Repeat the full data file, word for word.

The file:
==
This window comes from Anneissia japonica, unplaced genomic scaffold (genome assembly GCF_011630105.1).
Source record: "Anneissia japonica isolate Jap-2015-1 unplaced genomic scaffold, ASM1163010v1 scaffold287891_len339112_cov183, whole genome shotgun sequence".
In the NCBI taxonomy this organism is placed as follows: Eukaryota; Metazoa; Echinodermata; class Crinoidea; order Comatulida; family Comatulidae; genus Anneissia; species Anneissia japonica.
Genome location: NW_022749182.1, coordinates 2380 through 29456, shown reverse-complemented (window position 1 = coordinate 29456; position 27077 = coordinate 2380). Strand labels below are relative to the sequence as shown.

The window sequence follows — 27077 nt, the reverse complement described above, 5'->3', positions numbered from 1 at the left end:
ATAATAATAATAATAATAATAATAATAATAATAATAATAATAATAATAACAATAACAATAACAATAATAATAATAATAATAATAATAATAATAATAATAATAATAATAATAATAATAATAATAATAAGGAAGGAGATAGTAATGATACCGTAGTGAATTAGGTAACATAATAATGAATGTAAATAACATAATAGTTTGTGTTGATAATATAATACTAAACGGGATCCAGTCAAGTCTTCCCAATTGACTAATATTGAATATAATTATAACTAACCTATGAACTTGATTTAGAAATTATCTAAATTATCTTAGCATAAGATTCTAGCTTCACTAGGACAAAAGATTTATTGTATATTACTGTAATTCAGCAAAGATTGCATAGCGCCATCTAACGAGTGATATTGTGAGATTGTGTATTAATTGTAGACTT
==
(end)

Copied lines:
This window comes from Anneissia japonica, unplaced genomic scaffold (genome assembly GCF_011630105.1).
Source record: "Anneissia japonica isolate Jap-2015-1 unplaced genomic scaffold, ASM1163010v1 scaffold287891_len339112_cov183, whole genome shotgun sequence".
In the NCBI taxonomy this organism is placed as follows: Eukaryota; Metazoa; Echinodermata; class Crinoidea; order Comatulida; family Comatulidae; genus Anneissia; species Anneissia japonica.
Genome location: NW_022749182.1, coordinates 2380 through 29456, shown reverse-complemented (window position 1 = coordinate 29456; position 27077 = coordinate 2380). Strand labels below are relative to the sequence as shown.

The window sequence follows — 27077 nt, the reverse complement described above, 5'->3', positions numbered from 1 at the left end:
ATAATAATAATAATAATAATAATAATAATAATAATAATAATAATAATAACAATAACAATAACAATAATAATAATAATAATAATAATAATAATAATAATAATAATAATAATAATAATAATAATAATAAGGAAGGAGATAGTAATGATACCGTAGTGAATTAGGTAACATAATAATGAATGTAAATAACATAATAGTTTGTGTTGATAATATAATACTAAACGGGATCCAGTCAAGTCTTCCCAATTGACTAATATTGAATATAATTATAACTAACCTATGAACTTGATTTAGAAATTATCTAAATTATCTTAGCATAAGATTCTAGCTTCACTAGGACAAAAGATTTATTGTATATTACTGTAATTCAGCAAAGATTGCATAGCGCCATCTAACGAGTGATATTGTGAGATTGTGTATTAATTGTAGACTT